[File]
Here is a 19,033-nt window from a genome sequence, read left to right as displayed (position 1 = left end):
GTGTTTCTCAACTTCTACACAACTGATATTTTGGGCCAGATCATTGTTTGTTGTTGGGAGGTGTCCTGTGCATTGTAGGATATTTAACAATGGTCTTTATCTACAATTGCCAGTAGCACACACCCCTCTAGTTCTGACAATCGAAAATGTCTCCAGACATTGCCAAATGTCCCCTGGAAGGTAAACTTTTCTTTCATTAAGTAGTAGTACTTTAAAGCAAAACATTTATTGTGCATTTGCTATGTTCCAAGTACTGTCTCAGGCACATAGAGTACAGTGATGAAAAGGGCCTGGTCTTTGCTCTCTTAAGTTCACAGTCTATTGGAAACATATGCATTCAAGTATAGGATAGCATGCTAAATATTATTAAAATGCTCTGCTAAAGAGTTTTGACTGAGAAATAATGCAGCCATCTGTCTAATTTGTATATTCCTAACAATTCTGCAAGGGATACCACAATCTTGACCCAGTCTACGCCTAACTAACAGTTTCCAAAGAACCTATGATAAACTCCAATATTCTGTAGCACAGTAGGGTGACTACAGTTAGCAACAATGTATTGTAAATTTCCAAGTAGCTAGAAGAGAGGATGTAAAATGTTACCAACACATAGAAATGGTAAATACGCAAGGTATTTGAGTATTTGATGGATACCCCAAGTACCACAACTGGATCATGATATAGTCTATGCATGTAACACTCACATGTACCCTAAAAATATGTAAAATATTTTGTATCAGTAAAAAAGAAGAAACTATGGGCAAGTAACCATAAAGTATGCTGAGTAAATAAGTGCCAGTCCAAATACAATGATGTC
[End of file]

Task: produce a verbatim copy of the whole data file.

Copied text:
Here is a 19,033-nt window from a genome sequence, read left to right as displayed (position 1 = left end):
GTGTTTCTCAACTTCTACACAACTGATATTTTGGGCCAGATCATTGTTTGTTGTTGGGAGGTGTCCTGTGCATTGTAGGATATTTAACAATGGTCTTTATCTACAATTGCCAGTAGCACACACCCCTCTAGTTCTGACAATCGAAAATGTCTCCAGACATTGCCAAATGTCCCCTGGAAGGTAAACTTTTCTTTCATTAAGTAGTAGTACTTTAAAGCAAAACATTTATTGTGCATTTGCTATGTTCCAAGTACTGTCTCAGGCACATAGAGTACAGTGATGAAAAGGGCCTGGTCTTTGCTCTCTTAAGTTCACAGTCTATTGGAAACATATGCATTCAAGTATAGGATAGCATGCTAAATATTATTAAAATGCTCTGCTAAAGAGTTTTGACTGAGAAATAATGCAGCCATCTGTCTAATTTGTATATTCCTAACAATTCTGCAAGGGATACCACAATCTTGACCCAGTCTACGCCTAACTAACAGTTTCCAAAGAACCTATGATAAACTCCAATATTCTGTAGCACAGTAGGGTGACTACAGTTAGCAACAATGTATTGTAAATTTCCAAGTAGCTAGAAGAGAGGATGTAAAATGTTACCAACACATAGAAATGGTAAATACGCAAGGTATTTGAGTATTTGATGGATACCCCAAGTACCACAACTGGATCATGATATAGTCTATGCATGTAACACTCACATGTACCCTAAAAATATGTAAAATATTTTGTATCAGTAAAAAAGAAGAAACTATGGGCAAGTAACCATAAAGTATGCTGAGTAAATAAGTGCCAGTCCAAATACAATGATGTC